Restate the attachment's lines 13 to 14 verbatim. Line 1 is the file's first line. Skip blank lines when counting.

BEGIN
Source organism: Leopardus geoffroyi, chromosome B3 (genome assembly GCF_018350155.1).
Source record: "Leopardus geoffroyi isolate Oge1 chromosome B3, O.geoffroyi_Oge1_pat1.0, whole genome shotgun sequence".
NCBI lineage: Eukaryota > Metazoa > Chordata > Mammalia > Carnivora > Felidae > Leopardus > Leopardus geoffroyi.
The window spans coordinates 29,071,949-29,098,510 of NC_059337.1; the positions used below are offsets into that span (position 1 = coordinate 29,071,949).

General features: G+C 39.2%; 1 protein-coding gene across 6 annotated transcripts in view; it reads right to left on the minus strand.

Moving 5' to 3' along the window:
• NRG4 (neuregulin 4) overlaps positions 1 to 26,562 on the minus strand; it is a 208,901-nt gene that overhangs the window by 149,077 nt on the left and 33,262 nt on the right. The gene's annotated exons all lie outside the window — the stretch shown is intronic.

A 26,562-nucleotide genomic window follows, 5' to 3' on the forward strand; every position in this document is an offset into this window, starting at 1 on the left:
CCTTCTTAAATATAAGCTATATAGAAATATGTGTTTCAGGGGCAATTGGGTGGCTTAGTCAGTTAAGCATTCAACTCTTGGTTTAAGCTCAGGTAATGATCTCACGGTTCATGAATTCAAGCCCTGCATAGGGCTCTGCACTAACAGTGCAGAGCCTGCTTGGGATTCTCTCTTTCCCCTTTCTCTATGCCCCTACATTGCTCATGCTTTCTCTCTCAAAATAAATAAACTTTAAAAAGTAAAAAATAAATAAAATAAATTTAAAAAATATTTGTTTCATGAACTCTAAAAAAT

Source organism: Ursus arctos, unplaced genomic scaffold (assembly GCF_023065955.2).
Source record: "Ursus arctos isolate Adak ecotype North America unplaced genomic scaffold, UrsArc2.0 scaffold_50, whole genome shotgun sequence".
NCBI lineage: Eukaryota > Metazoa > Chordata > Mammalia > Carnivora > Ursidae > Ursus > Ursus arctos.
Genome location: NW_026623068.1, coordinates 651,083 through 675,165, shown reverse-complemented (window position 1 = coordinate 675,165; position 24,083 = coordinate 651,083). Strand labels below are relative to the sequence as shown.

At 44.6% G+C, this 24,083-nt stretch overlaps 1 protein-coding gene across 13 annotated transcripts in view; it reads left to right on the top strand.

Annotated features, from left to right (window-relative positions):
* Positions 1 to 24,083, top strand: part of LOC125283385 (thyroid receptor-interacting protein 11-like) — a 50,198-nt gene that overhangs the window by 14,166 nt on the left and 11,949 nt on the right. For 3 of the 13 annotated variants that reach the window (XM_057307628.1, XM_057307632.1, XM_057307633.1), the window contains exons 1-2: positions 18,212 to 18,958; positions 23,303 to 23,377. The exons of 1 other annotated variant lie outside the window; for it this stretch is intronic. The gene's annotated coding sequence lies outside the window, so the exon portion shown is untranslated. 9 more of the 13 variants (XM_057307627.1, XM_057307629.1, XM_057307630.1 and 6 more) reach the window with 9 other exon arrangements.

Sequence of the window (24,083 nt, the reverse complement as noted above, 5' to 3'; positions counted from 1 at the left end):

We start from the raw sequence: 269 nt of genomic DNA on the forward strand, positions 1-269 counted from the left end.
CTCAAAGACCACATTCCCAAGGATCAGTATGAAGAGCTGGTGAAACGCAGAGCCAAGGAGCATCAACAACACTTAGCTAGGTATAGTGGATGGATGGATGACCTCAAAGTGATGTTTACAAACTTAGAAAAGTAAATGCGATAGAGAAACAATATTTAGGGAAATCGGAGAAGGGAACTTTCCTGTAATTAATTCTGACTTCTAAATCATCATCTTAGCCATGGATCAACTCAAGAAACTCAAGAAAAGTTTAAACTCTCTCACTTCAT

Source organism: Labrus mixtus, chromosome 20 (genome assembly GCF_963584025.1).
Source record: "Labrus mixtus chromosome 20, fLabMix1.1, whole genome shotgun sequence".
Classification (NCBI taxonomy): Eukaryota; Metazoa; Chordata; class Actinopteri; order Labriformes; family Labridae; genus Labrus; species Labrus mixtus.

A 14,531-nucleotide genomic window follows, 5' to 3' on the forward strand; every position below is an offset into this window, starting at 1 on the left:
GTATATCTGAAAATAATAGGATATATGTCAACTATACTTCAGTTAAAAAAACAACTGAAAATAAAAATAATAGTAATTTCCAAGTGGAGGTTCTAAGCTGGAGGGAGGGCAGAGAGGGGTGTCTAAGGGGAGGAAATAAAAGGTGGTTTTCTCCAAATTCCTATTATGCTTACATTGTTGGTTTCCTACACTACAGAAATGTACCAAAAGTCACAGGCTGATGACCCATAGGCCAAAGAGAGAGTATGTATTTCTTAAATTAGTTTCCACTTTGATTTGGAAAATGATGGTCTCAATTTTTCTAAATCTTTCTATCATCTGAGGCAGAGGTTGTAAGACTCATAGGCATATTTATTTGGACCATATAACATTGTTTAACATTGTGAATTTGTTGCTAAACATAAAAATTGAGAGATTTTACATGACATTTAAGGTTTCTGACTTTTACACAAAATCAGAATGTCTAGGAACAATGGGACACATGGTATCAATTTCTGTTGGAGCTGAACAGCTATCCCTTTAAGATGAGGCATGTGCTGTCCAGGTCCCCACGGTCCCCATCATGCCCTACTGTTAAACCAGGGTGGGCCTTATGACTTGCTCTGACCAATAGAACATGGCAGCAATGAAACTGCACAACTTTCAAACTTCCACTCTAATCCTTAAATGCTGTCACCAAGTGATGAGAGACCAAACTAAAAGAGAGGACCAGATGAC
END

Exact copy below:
Genome location: NW_026623068.1, coordinates 651,083 through 675,165, shown reverse-complemented (window position 1 = coordinate 675,165; position 24,083 = coordinate 651,083). Strand labels below are relative to the sequence as shown.

At 44.6% G+C, this 24,083-nt stretch overlaps 1 protein-coding gene across 13 annotated transcripts in view; it reads left to right on the top strand.